Nigerian star out of Briton’s semi-final after being provisionally suspended following positive test for human growth hormone
Dina Asher-Smith flew to Tokyo telling airline staff there was nothing for them or her to worry about.
That when the pressure is on and the stakes are highest that is when she comes alive.
In the Olympic Stadium yesterday it didn’t quite look that way as she lost her first race for two years.
In the blue riband 100 metres that she has hopes of winning this lunchtime she qualified 11th quickest; the champion of Europe not even top Londoner.
Britain’s fastest woman was quick to dismiss concern, to point out the only goal in qualifying is a top-three finish and a pass to the semi-finals.
She insists the tight hamstring which caused her withdrawal from the Gateshead meet a fortnight ago has gone away.
And that the rarefied air of the Olympic environment, which so many struggle to cope with, is where she breathes most easily.
“I love a show, I love a stage, I love putting together a great performance when it matters, when the lights are really on,” she said.
Yet the sight of rivals Marie-Josee Ta Lou, Elaine Thompson Herah and supermum Shelly-Ann Fraser-Pryce tripping the light fantastic would have unsettled armchair British fans.
While the speed queen clocked 11.07 seconds, admittedly dialling it down over the last 20 metres, reigning champion Thompson Herah breezed to the fastest first round in Olympic history.
And no sooner had the Jamaican delivered her 10.82 second-statement of intent than Ta Lou trumped it with 10.78secs.
All season long Asher-Smith has paid no heed to anyone else, secure in her belief that when it really matters she will have the tools to get the job done.
Sure enough she shrugged off yesterday as an irrelevance, insisting: “Today was just about making it through to the next round safely at the same time as knowing I’ve got another level to give.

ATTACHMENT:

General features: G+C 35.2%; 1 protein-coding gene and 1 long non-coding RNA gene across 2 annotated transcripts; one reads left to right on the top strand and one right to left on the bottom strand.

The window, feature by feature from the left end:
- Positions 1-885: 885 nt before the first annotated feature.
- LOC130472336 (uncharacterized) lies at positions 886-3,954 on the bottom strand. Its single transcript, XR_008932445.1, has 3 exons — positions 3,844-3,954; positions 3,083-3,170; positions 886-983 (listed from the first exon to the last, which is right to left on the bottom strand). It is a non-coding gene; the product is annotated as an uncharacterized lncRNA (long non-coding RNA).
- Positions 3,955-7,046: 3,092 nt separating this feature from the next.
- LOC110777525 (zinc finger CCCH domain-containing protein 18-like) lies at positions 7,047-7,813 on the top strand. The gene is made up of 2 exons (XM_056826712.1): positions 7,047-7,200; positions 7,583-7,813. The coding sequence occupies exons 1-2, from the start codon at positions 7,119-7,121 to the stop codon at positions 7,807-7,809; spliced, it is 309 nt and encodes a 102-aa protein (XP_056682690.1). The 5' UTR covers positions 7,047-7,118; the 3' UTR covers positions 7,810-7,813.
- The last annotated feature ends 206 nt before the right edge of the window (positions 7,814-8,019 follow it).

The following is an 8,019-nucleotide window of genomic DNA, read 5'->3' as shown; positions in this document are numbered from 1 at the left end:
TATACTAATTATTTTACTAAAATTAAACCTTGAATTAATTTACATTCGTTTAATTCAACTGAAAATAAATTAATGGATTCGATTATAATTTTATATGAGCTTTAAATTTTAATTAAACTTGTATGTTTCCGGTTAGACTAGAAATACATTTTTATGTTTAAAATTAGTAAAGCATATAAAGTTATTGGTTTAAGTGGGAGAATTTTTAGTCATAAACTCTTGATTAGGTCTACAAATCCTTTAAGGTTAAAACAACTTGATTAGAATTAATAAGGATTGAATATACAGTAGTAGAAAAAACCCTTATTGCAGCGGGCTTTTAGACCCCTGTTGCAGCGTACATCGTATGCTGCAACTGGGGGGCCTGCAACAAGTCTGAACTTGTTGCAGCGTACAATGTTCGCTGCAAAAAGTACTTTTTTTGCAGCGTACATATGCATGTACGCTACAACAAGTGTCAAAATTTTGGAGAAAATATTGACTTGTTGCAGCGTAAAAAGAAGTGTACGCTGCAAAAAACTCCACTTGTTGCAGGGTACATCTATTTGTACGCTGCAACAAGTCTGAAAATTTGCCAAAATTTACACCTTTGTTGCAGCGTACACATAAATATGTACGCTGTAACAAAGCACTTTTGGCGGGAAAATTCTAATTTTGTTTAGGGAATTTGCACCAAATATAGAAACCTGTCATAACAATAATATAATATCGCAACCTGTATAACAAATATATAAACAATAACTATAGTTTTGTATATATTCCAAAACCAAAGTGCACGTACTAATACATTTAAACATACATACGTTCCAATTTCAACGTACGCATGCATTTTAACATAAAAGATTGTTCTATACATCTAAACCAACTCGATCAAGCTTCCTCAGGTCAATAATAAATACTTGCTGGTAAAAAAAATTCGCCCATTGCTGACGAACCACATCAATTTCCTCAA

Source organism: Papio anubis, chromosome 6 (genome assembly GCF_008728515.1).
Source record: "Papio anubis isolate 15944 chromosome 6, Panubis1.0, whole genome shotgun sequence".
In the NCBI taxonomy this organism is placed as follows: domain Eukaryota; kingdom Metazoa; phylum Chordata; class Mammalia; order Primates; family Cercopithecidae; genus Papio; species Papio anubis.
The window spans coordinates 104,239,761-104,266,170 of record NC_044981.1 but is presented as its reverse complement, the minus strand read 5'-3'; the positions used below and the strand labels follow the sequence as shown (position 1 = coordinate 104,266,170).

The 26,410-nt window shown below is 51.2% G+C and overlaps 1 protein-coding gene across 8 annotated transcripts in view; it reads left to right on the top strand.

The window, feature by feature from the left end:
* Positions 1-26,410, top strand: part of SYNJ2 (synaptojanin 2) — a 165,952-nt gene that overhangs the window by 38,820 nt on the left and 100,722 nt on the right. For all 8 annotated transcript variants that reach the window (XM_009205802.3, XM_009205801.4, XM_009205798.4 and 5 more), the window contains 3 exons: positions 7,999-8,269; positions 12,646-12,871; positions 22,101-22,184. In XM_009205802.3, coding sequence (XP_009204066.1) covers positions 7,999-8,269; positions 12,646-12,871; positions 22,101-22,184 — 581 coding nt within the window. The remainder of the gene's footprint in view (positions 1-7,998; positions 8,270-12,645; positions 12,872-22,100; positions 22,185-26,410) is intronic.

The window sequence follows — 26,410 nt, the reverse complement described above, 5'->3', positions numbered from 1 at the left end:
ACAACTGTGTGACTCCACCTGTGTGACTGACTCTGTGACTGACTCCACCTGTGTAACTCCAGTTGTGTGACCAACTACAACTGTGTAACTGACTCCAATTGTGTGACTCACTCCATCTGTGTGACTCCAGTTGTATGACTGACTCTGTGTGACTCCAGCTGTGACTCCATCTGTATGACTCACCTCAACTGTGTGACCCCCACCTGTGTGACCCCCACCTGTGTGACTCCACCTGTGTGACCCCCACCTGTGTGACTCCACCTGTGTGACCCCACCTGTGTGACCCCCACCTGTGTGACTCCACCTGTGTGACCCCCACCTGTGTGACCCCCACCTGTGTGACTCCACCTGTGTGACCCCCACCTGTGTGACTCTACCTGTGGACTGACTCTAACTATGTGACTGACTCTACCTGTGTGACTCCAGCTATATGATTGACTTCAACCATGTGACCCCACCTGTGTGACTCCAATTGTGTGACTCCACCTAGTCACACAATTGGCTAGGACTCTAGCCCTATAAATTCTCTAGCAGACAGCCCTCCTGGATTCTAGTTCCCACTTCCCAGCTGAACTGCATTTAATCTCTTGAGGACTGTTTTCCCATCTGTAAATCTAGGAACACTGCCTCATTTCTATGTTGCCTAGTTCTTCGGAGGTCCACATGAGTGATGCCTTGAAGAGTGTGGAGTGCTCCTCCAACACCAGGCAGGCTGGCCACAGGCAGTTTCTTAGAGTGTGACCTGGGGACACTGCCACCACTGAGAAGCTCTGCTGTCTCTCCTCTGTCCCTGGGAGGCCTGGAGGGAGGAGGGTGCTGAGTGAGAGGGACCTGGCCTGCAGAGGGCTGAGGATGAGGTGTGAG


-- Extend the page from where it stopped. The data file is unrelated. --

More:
“And I do have another level – of course I do, it’s an Olympics!
“Today, heat, qualify, make sure everything is good and I’m strong for tomorrow evening. Tomorrow is when you really want to go push it.”
Tomorrow is now today and at 11.15 this morning we will see how her ”grumpy” hammy of a fortnight ago responds to a semi-final against Thompson Herah.
It should also have contained another of the favourites but Nigerian star Blessing Okagbare was informed overnight that she has been provisionally suspended after testing positive for human growth hormone in an out of competition test on July 19.
That is one obstacle removed from the path of Asher-Smith who needs a top-two place to be sure of a place in the final at 1.10pm and an opportunity to win Britain’s first 100m Olympic medal since Dorothy Hyman took silver at the Rome Games of 1960.
Only a fool would dismiss the chances of the greatest female sprinter our country has produced on the basis of heats which can be interpreted any which way.
Probably better to look at her body of work in championships down the years where she has prided herself in always going faster than the time before.
“Obviously the stakes change but there’s absolutely nothing to be scared of,” she said. “Scary, what’s scary?”
Asher-Smith already expected to have to improve her British record of 10.83secs to get amongst the medals.
She will know now that is a given and that even if she doesn’t manage it team mate Daryl Neita well might.
After breaking 11 seconds for the first time, clocking 10.96, Neita admitted: “I don’t want to say it, but it felt like it could have been better.
“This track feels amazing, it’s going to be a very fast championships”.